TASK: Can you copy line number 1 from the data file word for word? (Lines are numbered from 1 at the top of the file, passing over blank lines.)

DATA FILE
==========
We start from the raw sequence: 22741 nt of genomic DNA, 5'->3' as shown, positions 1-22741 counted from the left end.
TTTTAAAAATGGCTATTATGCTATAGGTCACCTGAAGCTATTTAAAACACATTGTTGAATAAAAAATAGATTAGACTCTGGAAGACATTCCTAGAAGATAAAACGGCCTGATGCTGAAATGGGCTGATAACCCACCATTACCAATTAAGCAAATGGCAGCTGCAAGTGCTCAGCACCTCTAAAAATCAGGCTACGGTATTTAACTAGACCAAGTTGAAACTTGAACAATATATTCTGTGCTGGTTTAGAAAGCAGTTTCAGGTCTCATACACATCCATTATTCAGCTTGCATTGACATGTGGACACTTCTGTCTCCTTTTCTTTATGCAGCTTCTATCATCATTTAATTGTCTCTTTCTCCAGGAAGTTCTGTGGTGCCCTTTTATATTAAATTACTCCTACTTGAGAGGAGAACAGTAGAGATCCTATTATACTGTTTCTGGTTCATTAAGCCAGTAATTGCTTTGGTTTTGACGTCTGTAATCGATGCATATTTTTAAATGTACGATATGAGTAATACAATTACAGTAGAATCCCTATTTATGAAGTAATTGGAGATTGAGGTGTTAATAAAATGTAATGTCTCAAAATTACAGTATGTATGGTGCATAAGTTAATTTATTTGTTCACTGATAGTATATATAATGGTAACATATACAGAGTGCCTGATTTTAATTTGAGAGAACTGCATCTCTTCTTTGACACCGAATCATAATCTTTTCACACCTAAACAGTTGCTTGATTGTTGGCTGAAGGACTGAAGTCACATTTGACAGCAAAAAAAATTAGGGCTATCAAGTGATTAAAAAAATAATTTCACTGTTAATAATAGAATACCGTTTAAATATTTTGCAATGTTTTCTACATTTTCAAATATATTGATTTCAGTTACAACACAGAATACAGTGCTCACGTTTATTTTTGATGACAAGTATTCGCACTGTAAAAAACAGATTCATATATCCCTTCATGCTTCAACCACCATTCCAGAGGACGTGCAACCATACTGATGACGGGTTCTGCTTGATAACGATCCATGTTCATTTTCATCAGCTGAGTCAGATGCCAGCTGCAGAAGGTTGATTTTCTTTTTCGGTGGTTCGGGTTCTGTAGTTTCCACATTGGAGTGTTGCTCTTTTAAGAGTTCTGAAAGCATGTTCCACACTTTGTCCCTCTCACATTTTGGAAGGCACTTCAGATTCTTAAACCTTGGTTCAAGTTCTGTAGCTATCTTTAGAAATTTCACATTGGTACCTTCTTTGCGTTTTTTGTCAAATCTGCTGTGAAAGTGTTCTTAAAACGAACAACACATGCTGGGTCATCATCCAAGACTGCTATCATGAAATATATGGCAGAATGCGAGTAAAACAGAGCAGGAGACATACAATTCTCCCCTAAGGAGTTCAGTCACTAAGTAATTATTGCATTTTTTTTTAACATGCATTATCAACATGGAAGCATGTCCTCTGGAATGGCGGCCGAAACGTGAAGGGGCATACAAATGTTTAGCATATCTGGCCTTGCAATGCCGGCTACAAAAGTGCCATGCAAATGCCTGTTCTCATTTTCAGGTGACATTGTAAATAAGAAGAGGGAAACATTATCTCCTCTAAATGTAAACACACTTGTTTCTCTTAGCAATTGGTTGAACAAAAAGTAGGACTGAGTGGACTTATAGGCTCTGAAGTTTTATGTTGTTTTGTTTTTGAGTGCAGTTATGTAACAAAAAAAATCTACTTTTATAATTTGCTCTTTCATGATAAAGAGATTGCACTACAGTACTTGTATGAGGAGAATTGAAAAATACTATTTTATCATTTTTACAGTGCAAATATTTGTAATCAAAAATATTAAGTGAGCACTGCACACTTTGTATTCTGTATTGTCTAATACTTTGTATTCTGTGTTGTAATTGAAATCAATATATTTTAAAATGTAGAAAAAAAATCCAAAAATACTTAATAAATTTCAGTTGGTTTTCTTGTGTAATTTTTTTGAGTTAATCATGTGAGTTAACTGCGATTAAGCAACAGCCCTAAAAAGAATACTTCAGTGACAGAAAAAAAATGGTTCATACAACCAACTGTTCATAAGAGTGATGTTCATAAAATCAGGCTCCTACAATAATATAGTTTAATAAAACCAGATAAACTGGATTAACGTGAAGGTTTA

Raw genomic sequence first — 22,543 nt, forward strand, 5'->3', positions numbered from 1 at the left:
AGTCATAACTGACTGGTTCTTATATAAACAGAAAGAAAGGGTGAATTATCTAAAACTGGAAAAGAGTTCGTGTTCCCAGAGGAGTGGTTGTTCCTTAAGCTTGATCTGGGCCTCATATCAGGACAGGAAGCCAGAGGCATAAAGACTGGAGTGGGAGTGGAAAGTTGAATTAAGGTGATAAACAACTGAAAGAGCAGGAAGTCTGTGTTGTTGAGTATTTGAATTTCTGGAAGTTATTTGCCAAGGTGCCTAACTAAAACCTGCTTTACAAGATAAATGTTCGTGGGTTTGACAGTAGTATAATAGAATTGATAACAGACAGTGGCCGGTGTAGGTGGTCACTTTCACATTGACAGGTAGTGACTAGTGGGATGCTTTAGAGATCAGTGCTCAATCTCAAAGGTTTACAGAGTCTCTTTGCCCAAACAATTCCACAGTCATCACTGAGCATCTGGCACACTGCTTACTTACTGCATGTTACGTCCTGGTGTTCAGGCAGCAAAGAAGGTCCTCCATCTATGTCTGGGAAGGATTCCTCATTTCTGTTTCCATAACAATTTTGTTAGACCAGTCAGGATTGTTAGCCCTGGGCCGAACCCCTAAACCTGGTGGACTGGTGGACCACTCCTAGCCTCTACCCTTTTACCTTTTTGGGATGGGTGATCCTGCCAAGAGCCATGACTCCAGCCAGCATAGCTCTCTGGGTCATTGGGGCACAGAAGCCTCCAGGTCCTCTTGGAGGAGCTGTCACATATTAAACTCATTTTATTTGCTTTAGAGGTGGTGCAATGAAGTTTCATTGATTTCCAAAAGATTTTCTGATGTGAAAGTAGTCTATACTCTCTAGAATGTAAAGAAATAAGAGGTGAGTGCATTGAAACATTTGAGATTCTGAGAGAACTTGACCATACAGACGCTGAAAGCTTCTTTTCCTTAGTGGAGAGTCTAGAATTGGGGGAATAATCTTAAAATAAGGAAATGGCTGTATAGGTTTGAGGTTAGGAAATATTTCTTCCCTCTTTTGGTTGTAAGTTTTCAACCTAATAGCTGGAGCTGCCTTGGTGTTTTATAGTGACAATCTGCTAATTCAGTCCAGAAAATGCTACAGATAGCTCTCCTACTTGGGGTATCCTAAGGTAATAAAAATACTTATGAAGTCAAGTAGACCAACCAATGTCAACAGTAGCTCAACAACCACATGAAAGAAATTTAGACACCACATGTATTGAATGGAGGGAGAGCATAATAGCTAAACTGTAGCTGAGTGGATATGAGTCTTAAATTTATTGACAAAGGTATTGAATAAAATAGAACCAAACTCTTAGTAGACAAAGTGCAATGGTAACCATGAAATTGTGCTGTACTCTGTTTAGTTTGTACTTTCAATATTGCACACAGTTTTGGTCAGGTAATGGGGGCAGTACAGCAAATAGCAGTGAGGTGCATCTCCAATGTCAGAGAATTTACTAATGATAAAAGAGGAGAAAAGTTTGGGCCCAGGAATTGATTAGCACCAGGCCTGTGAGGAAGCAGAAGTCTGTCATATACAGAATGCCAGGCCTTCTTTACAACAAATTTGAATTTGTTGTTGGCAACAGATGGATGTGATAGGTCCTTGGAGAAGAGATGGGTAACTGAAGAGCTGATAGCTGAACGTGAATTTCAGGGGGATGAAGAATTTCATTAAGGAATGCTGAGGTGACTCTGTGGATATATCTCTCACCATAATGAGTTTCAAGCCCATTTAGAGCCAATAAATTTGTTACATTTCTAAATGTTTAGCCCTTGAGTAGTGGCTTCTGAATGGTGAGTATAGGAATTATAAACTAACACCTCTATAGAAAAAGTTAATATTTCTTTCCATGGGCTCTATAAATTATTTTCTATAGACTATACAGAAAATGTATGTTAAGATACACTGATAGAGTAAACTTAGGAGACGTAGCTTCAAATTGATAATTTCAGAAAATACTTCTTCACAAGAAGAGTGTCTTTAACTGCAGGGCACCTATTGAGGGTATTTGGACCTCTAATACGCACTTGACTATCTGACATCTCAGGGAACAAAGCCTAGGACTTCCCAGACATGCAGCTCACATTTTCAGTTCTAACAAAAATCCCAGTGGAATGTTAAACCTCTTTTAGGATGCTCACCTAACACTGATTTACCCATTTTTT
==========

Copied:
We start from the raw sequence: 22741 nt of genomic DNA, 5'->3' as shown, positions 1-22741 counted from the left end.